Gastrointestinal Emergencies: Necrotizing Enterocolitis (NEC)

Necrotizing Enterocolitis (NEC)

1. Description of the problem

NEC is characterized by ischemia and necrosis of the gastrointestinal tract and can lead to mortality and morbidity, including short bowel syndrome. It is most often found in premature infants and requires early recognition and treatment to prevent long segment bowel necrosis.

Clinical features

Most infants diagnosed with NEC are premature but are relatively healthy and feeding well prior to the development of NEC.

Feeding intolerance

Apnea/respiratory failure

Signs of sepsis

Abdominal distention


Lack of bowel sounds

Key management points

Early Identification – pneumatosis intestinalis and ileus on AXR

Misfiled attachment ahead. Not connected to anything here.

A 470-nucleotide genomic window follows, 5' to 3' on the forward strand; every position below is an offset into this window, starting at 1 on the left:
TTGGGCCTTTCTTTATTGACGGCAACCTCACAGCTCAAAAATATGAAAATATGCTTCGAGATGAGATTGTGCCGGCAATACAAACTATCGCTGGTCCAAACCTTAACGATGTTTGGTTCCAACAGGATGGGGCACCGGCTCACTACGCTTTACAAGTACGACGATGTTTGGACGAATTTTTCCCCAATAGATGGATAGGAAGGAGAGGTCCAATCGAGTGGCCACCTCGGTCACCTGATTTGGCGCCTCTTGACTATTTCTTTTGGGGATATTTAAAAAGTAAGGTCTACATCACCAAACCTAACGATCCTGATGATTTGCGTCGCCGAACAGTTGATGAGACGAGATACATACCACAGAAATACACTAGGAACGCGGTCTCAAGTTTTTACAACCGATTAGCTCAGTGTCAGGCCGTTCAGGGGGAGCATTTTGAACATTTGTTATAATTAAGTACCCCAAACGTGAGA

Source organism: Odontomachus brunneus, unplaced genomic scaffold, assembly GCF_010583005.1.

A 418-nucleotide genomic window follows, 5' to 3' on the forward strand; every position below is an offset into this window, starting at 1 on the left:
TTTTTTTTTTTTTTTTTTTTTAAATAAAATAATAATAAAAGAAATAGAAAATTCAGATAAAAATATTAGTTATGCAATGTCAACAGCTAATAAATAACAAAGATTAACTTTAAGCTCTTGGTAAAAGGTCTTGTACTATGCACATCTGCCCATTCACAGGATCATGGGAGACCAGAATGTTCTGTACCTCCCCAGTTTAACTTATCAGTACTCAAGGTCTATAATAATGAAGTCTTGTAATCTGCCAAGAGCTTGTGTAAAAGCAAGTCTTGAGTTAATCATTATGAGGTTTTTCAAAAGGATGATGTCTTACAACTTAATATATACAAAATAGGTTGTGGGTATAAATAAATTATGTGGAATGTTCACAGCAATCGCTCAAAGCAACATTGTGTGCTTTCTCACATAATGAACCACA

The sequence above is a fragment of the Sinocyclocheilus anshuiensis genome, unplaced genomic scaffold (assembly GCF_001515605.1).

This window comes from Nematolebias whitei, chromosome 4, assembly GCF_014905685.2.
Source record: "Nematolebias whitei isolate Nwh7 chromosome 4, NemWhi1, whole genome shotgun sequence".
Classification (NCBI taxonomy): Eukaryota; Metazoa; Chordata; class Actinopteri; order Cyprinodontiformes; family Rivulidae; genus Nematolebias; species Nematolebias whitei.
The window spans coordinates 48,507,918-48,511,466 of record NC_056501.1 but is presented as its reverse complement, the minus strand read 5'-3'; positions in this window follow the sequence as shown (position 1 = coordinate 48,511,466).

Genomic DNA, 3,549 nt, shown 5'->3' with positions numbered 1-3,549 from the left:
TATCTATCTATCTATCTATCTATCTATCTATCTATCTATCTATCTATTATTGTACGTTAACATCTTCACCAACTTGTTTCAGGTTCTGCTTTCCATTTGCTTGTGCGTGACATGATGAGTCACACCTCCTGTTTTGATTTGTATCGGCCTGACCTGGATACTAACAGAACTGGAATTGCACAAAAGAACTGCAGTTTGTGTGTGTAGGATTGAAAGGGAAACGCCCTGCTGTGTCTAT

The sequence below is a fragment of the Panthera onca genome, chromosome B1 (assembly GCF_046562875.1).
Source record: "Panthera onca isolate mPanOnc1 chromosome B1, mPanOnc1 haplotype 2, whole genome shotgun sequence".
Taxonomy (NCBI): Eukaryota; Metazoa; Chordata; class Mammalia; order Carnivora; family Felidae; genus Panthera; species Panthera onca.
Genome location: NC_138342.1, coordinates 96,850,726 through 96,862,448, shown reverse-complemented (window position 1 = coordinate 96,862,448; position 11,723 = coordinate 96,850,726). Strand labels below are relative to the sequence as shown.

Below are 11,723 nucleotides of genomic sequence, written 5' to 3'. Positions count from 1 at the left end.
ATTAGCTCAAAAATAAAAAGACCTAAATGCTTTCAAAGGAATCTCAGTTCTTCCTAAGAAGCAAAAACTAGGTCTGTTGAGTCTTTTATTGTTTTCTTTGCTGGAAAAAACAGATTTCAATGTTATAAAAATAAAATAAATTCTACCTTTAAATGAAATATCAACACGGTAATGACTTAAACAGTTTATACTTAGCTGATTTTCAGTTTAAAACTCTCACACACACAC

Early Treatment – antibiotics, cessation of oral feeding, possible surgical exploration

Serial abdominal X-rays

3. Diagnosis

The mainstay of NEC diagnosis remains abdominal radiography, although abdominal ultrasound may have some utility, especially with ultrasound expertise.

AXR – dilated bowel loops, ileus, pneumatosis intestinalis, pneumoperitoneum, fixed loops

While the diagnosis of NEC relies on radiographic evidence, laboratory evaluation may further suggest NEC. These findings include:

  • Metabolic acidosis

  • Low platelets

  • Low neutrophil count

  • Prolonged PT/PTT

  • High glucose

4. Specific Treatment

Medical Management

  • Fluid resuscitation and replacement of insensible losses

  • Bowel rest with NG suction

  • Total parenteral nutrition

  • Antibiotic coverage (see below)

  • Radiographic monitoring

Surgical Management

  • Laparotomy with resection of necrotic bowel and peritoneal drain placement

Drugs and dosages

Vancomycin, gentamicin, and clindamycin or metronidazole or piperacillin-tazobactam.